On the 26th, the European Union Naval Force Somalia (EU NAVFOR) issued a press release reporting that Somali pirates had unsuccessfully attacked the bulk carrier MV MEDI CHENNAI approximately 880 nautical miles East of Port Victoria, Seychelles — the furtherest East attack ever reported to EU NAVFOR. (The International Maritime Bureau (IMB) reported the position as 00º26•S — 70º00•E.) On the 28th, the Information Sharing Centre of the Regional Cooperation Agreement on Combating Piracy and Armed Robbery against Ships in Asia (ReCAAP) issued an Incident Alert concerning the unsuccessful attack on November 25th against the crude oil tanker GURU GOBIND SINGH further North at 14º52• N — 68º00•E, which is approximately 325 NM off the coast of India. (This attack clearly involved a mother ship, thought to be the MT POLAR, which had been hijacked October 30th.) The Incident Alert also plotted a nearby attack on the NORNA N in the early morning hours of November 24th. The IMB’s Live Piracy Report indicates, without details of ship type, another attack East of 68ºE—this one a successful hijacking on the 26th at 05º38•N — 68º27•E. (On the 29th, EU NAVFOR issued a press release reporting the hijacking on the 26th of the cargo ship MV ALBEDO approximately 900 NM East of Mogadishu, Somalia, which translates to about 60ºE. It’s not clear whether it’s the same ship, or, if so, who’s right on the position.) The current Industry Best Management Practices (BMPs) against Somali piracy, which date from late June 2010, establish the high risk area as west of 78ºE, although they acknowledge that no attacks have occurred East of about 70ºE. The UKMTO Voluntary reporting Area also begins at 78ºE. l On the Homeport website,, click on “Counter Piracy” under “Featured Homeport Links” at the top right of the page. Then scroll down to the listing of PSAs and click on PSA (2-09)(Rev.2). NOTE: This post may be copied, distributed, and displayed and derivative works may be based on it, provided it is attributed to Maritime Transportation Security News and Views by John C. W. Bennett,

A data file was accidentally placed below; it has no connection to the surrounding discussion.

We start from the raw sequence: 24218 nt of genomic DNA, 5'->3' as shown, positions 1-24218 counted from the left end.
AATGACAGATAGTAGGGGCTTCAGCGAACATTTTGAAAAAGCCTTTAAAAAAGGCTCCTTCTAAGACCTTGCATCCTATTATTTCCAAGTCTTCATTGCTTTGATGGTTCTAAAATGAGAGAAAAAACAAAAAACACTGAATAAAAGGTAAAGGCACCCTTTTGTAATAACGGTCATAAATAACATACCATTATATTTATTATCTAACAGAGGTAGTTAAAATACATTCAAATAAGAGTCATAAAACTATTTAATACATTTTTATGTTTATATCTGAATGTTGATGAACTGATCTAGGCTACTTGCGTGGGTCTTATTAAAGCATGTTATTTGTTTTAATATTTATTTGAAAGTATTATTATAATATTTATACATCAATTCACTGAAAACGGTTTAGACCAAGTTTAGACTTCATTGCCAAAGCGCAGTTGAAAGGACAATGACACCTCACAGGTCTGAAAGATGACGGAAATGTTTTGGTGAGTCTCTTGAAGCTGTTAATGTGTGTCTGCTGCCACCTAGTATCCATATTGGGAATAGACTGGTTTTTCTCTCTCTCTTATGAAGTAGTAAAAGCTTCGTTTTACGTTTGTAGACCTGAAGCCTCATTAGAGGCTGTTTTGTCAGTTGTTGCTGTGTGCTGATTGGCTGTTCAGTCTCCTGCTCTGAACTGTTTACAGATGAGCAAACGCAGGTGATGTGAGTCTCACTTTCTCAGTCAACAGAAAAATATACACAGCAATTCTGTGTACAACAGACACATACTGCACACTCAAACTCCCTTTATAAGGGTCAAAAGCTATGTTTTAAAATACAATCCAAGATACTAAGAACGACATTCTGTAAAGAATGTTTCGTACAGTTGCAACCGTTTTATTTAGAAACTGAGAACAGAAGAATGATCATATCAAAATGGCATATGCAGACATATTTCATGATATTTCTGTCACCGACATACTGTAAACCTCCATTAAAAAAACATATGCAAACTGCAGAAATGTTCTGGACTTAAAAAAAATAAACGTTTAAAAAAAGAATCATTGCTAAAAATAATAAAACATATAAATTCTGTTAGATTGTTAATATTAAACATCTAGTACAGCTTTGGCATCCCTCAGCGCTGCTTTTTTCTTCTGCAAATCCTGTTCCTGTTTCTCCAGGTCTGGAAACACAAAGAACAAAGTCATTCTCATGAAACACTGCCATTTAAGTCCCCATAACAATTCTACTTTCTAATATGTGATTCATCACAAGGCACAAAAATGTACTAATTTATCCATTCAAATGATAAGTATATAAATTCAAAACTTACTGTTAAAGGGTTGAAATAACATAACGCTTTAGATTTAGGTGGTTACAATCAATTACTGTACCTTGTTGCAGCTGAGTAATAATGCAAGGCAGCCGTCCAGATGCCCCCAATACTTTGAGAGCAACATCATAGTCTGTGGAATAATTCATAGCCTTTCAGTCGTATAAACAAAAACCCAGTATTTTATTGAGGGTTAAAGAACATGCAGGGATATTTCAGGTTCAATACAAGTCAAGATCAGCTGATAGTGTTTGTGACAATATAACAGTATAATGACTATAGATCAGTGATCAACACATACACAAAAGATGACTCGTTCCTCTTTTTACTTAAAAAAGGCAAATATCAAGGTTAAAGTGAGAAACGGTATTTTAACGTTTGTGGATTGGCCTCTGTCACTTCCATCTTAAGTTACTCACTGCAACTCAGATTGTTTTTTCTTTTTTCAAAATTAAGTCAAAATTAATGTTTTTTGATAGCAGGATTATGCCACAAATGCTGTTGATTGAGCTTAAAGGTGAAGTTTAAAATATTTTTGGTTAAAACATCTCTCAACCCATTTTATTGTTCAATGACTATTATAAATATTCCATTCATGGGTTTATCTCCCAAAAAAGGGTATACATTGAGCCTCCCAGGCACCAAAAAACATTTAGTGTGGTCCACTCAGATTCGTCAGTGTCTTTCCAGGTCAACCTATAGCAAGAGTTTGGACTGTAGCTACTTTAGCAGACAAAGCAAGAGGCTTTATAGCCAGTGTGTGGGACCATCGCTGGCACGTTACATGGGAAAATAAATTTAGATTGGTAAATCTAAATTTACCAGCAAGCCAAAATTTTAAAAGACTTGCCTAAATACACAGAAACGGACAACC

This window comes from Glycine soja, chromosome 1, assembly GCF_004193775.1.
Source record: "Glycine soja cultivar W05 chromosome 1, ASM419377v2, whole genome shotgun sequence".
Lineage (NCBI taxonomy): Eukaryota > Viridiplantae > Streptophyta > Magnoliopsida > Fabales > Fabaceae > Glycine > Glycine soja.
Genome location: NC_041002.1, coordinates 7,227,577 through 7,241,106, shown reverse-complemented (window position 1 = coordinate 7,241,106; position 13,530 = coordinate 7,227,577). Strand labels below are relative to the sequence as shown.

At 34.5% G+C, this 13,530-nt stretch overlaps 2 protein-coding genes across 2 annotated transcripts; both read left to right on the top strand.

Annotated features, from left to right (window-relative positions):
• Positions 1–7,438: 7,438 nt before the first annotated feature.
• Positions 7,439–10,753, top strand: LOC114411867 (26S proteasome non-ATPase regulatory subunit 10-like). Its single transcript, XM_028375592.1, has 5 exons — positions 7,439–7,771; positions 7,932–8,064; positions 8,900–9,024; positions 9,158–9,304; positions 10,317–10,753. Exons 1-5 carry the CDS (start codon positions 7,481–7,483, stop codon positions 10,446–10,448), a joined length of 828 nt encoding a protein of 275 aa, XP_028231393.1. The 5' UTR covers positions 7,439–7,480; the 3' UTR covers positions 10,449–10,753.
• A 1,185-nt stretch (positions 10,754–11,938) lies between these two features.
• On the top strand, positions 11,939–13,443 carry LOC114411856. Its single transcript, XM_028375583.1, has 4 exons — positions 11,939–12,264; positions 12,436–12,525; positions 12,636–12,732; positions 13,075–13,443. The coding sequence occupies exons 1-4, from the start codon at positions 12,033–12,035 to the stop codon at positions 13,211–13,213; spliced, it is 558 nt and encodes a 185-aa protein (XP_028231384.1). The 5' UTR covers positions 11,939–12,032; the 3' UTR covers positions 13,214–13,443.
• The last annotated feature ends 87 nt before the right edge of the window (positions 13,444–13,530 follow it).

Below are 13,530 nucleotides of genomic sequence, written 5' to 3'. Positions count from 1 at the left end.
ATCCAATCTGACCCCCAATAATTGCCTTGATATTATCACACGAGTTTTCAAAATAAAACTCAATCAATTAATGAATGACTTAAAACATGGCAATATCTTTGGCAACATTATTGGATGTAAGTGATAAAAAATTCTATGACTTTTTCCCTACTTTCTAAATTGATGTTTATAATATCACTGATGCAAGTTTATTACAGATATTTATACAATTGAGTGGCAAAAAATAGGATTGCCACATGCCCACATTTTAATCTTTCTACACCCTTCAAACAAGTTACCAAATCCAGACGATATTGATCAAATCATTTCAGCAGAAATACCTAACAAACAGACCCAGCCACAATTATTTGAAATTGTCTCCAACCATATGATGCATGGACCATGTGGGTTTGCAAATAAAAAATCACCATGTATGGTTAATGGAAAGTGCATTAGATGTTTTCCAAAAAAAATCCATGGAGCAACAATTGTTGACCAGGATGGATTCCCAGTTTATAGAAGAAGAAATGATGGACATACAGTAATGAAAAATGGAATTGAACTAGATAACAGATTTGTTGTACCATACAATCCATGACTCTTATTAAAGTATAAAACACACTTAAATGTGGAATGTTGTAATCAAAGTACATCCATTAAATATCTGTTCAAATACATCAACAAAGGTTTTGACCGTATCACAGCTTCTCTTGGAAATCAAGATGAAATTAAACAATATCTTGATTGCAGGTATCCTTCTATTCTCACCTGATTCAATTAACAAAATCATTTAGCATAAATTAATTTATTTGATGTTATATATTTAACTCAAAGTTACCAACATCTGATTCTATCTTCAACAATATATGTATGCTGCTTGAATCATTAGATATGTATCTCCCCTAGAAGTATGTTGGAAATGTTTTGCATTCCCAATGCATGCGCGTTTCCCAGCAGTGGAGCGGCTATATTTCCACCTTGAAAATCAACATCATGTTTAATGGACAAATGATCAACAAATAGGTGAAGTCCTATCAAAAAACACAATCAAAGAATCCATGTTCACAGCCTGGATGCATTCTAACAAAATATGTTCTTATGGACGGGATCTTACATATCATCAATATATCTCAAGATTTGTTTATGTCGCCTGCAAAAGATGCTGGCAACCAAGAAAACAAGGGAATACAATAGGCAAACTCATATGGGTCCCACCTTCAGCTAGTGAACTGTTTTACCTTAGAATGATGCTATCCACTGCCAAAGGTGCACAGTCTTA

By Professional Mariner Staff